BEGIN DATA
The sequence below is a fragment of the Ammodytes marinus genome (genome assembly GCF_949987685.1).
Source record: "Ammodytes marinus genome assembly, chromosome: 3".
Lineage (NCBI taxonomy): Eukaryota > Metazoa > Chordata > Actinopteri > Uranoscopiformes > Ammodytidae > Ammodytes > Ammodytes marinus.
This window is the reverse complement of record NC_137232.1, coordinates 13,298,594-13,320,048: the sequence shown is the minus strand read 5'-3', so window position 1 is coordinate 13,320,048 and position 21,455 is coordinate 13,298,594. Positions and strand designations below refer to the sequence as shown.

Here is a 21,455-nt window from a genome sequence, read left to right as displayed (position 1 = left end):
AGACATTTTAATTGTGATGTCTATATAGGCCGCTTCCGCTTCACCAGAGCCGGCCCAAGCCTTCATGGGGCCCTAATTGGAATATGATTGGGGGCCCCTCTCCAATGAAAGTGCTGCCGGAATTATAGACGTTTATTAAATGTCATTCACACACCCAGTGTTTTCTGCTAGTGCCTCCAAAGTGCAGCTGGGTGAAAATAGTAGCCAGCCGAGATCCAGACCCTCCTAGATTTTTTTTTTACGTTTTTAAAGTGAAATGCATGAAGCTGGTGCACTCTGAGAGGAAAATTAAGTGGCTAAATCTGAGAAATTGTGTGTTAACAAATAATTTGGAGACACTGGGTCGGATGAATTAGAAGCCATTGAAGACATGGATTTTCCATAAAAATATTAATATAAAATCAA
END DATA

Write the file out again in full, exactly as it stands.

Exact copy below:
The sequence below is a fragment of the Ammodytes marinus genome (genome assembly GCF_949987685.1).
Source record: "Ammodytes marinus genome assembly, chromosome: 3".
Lineage (NCBI taxonomy): Eukaryota > Metazoa > Chordata > Actinopteri > Uranoscopiformes > Ammodytidae > Ammodytes > Ammodytes marinus.
This window is the reverse complement of record NC_137232.1, coordinates 13,298,594-13,320,048: the sequence shown is the minus strand read 5'-3', so window position 1 is coordinate 13,320,048 and position 21,455 is coordinate 13,298,594. Positions and strand designations below refer to the sequence as shown.

Here is a 21,455-nt window from a genome sequence, read left to right as displayed (position 1 = left end):
AGACATTTTAATTGTGATGTCTATATAGGCCGCTTCCGCTTCACCAGAGCCGGCCCAAGCCTTCATGGGGCCCTAATTGGAATATGATTGGGGGCCCCTCTCCAATGAAAGTGCTGCCGGAATTATAGACGTTTATTAAATGTCATTCACACACCCAGTGTTTTCTGCTAGTGCCTCCAAAGTGCAGCTGGGTGAAAATAGTAGCCAGCCGAGATCCAGACCCTCCTAGATTTTTTTTTTACGTTTTTAAAGTGAAATGCATGAAGCTGGTGCACTCTGAGAGGAAAATTAAGTGGCTAAATCTGAGAAATTGTGTGTTAACAAATAATTTGGAGACACTGGGTCGGATGAATTAGAAGCCATTGAAGACATGGATTTTCCATAAAAATATTAATATAAAATCAA